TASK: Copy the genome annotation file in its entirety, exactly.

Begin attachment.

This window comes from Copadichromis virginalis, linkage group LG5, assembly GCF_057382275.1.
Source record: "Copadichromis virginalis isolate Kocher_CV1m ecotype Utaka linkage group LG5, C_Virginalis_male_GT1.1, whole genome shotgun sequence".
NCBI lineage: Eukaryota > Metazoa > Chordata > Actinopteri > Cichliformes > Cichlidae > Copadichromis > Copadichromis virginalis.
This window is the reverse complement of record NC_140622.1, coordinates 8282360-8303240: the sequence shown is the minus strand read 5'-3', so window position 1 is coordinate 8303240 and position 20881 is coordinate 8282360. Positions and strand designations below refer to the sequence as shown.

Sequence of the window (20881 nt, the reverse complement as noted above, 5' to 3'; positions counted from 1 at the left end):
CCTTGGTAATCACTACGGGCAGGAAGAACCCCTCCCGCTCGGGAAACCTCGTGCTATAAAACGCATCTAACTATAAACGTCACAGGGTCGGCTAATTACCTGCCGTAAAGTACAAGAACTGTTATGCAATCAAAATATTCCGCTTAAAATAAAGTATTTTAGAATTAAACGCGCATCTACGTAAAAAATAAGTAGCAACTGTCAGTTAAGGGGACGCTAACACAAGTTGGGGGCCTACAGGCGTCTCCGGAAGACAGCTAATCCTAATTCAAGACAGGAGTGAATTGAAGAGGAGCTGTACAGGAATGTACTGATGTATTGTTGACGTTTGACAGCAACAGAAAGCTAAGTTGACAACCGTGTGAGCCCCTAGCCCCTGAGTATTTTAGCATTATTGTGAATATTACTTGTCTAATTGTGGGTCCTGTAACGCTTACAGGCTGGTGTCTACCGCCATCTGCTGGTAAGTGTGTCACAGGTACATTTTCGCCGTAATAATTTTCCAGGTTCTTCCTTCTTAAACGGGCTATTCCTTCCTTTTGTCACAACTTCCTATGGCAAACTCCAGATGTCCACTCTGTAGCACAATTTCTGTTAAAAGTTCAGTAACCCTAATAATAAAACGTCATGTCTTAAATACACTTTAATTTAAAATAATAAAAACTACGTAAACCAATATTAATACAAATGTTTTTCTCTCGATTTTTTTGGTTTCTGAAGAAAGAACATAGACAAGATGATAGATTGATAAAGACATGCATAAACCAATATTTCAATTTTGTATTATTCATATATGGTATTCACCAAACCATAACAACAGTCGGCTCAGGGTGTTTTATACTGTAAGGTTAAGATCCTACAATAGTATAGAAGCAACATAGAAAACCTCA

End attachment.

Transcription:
This window comes from Copadichromis virginalis, linkage group LG5, assembly GCF_057382275.1.
Source record: "Copadichromis virginalis isolate Kocher_CV1m ecotype Utaka linkage group LG5, C_Virginalis_male_GT1.1, whole genome shotgun sequence".
NCBI lineage: Eukaryota > Metazoa > Chordata > Actinopteri > Cichliformes > Cichlidae > Copadichromis > Copadichromis virginalis.
This window is the reverse complement of record NC_140622.1, coordinates 8282360-8303240: the sequence shown is the minus strand read 5'-3', so window position 1 is coordinate 8303240 and position 20881 is coordinate 8282360. Positions and strand designations below refer to the sequence as shown.

Sequence of the window (20881 nt, the reverse complement as noted above, 5' to 3'; positions counted from 1 at the left end):
CCTTGGTAATCACTACGGGCAGGAAGAACCCCTCCCGCTCGGGAAACCTCGTGCTATAAAACGCATCTAACTATAAACGTCACAGGGTCGGCTAATTACCTGCCGTAAAGTACAAGAACTGTTATGCAATCAAAATATTCCGCTTAAAATAAAGTATTTTAGAATTAAACGCGCATCTACGTAAAAAATAAGTAGCAACTGTCAGTTAAGGGGACGCTAACACAAGTTGGGGGCCTACAGGCGTCTCCGGAAGACAGCTAATCCTAATTCAAGACAGGAGTGAATTGAAGAGGAGCTGTACAGGAATGTACTGATGTATTGTTGACGTTTGACAGCAACAGAAAGCTAAGTTGACAACCGTGTGAGCCCCTAGCCCCTGAGTATTTTAGCATTATTGTGAATATTACTTGTCTAATTGTGGGTCCTGTAACGCTTACAGGCTGGTGTCTACCGCCATCTGCTGGTAAGTGTGTCACAGGTACATTTTCGCCGTAATAATTTTCCAGGTTCTTCCTTCTTAAACGGGCTATTCCTTCCTTTTGTCACAACTTCCTATGGCAAACTCCAGATGTCCACTCTGTAGCACAATTTCTGTTAAAAGTTCAGTAACCCTAATAATAAAACGTCATGTCTTAAATACACTTTAATTTAAAATAATAAAAACTACGTAAACCAATATTAATACAAATGTTTTTCTCTCGATTTTTTTGGTTTCTGAAGAAAGAACATAGACAAGATGATAGATTGATAAAGACATGCATAAACCAATATTTCAATTTTGTATTATTCATATATGGTATTCACCAAACCATAACAACAGTCGGCTCAGGGTGTTTTATACTGTAAGGTTAAGATCCTACAATAGTATAGAAGCAACATAGAAAACCTCA